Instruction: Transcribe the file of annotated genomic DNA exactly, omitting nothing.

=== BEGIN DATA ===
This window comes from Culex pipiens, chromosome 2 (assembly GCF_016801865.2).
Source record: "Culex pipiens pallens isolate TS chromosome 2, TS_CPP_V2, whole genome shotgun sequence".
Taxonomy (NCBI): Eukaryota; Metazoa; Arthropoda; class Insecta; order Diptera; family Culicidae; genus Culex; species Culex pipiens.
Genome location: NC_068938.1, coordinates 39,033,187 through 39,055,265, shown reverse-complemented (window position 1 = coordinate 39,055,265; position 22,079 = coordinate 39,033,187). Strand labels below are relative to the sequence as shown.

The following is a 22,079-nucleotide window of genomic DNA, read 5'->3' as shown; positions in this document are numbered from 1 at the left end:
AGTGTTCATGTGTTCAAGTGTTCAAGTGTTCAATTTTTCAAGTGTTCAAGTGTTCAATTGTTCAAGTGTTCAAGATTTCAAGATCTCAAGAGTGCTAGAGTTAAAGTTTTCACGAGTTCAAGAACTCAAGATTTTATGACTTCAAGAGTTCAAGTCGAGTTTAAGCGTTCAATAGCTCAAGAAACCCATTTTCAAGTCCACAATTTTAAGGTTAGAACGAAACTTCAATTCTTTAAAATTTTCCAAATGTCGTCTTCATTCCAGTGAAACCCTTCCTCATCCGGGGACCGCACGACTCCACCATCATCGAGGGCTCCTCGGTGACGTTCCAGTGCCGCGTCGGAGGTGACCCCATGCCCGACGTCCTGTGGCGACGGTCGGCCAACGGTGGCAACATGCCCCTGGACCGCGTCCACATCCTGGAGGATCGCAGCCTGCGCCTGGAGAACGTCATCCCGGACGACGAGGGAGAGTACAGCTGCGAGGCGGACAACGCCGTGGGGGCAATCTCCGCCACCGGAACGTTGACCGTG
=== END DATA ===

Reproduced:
This window comes from Culex pipiens, chromosome 2 (assembly GCF_016801865.2).
Source record: "Culex pipiens pallens isolate TS chromosome 2, TS_CPP_V2, whole genome shotgun sequence".
Taxonomy (NCBI): Eukaryota; Metazoa; Arthropoda; class Insecta; order Diptera; family Culicidae; genus Culex; species Culex pipiens.
Genome location: NC_068938.1, coordinates 39,033,187 through 39,055,265, shown reverse-complemented (window position 1 = coordinate 39,055,265; position 22,079 = coordinate 39,033,187). Strand labels below are relative to the sequence as shown.

The following is a 22,079-nucleotide window of genomic DNA, read 5'->3' as shown; positions in this document are numbered from 1 at the left end:
AGTGTTCATGTGTTCAAGTGTTCAAGTGTTCAATTTTTCAAGTGTTCAAGTGTTCAATTGTTCAAGTGTTCAAGATTTCAAGATCTCAAGAGTGCTAGAGTTAAAGTTTTCACGAGTTCAAGAACTCAAGATTTTATGACTTCAAGAGTTCAAGTCGAGTTTAAGCGTTCAATAGCTCAAGAAACCCATTTTCAAGTCCACAATTTTAAGGTTAGAACGAAACTTCAATTCTTTAAAATTTTCCAAATGTCGTCTTCATTCCAGTGAAACCCTTCCTCATCCGGGGACCGCACGACTCCACCATCATCGAGGGCTCCTCGGTGACGTTCCAGTGCCGCGTCGGAGGTGACCCCATGCCCGACGTCCTGTGGCGACGGTCGGCCAACGGTGGCAACATGCCCCTGGACCGCGTCCACATCCTGGAGGATCGCAGCCTGCGCCTGGAGAACGTCATCCCGGACGACGAGGGAGAGTACAGCTGCGAGGCGGACAACGCCGTGGGGGCAATCTCCGCCACCGGAACGTTGACCGTG